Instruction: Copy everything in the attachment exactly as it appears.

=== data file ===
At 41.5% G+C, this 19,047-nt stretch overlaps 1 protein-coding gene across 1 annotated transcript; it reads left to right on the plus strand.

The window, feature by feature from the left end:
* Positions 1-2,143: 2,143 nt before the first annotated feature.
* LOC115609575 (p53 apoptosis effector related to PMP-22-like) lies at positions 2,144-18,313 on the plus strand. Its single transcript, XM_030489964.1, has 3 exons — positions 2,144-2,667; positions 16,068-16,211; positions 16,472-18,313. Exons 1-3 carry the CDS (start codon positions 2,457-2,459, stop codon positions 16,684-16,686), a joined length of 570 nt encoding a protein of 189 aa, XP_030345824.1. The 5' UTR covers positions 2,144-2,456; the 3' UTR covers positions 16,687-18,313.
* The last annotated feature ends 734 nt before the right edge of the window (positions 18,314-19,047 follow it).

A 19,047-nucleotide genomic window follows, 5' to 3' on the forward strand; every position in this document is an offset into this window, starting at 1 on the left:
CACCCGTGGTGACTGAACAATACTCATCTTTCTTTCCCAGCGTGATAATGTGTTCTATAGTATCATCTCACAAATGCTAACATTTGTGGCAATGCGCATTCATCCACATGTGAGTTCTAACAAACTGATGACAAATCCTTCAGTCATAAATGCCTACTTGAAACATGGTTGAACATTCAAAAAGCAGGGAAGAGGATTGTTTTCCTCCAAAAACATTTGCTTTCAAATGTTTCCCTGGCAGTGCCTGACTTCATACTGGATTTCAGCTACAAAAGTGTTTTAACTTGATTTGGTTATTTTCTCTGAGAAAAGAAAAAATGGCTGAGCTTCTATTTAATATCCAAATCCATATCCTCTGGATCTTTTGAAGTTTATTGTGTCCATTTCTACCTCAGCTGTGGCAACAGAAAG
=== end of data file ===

At 41.5% G+C, this 19,047-nt stretch overlaps 1 protein-coding gene across 1 annotated transcript; it reads left to right on the plus strand.

The window, feature by feature from the left end:
* Positions 1-2,143: 2,143 nt before the first annotated feature.
* LOC115609575 (p53 apoptosis effector related to PMP-22-like) lies at positions 2,144-18,313 on the plus strand. Its single transcript, XM_030489964.1, has 3 exons — positions 2,144-2,667; positions 16,068-16,211; positions 16,472-18,313. Exons 1-3 carry the CDS (start codon positions 2,457-2,459, stop codon positions 16,684-16,686), a joined length of 570 nt encoding a protein of 189 aa, XP_030345824.1. The 5' UTR covers positions 2,144-2,456; the 3' UTR covers positions 16,687-18,313.
* The last annotated feature ends 734 nt before the right edge of the window (positions 18,314-19,047 follow it).

A 19,047-nucleotide genomic window follows, 5' to 3' on the forward strand; every position in this document is an offset into this window, starting at 1 on the left:
CACCCGTGGTGACTGAACAATACTCATCTTTCTTTCCCAGCGTGATAATGTGTTCTATAGTATCATCTCACAAATGCTAACATTTGTGGCAATGCGCATTCATCCACATGTGAGTTCTAACAAACTGATGACAAATCCTTCAGTCATAAATGCCTACTTGAAACATGGTTGAACATTCAAAAAGCAGGGAAGAGGATTGTTTTCCTCCAAAAACATTTGCTTTCAAATGTTTCCCTGGCAGTGCCTGACTTCATACTGGATTTCAGCTACAAAAGTGTTTTAACTTGATTTGGTTATTTTCTCTGAGAAAAGAAAAAATGGCTGAGCTTCTATTTAATATCCAAATCCATATCCTCTGGATCTTTTGAAGTTTATTGTGTCCATTTCTACCTCAGCTGTGGCAACAGAAAG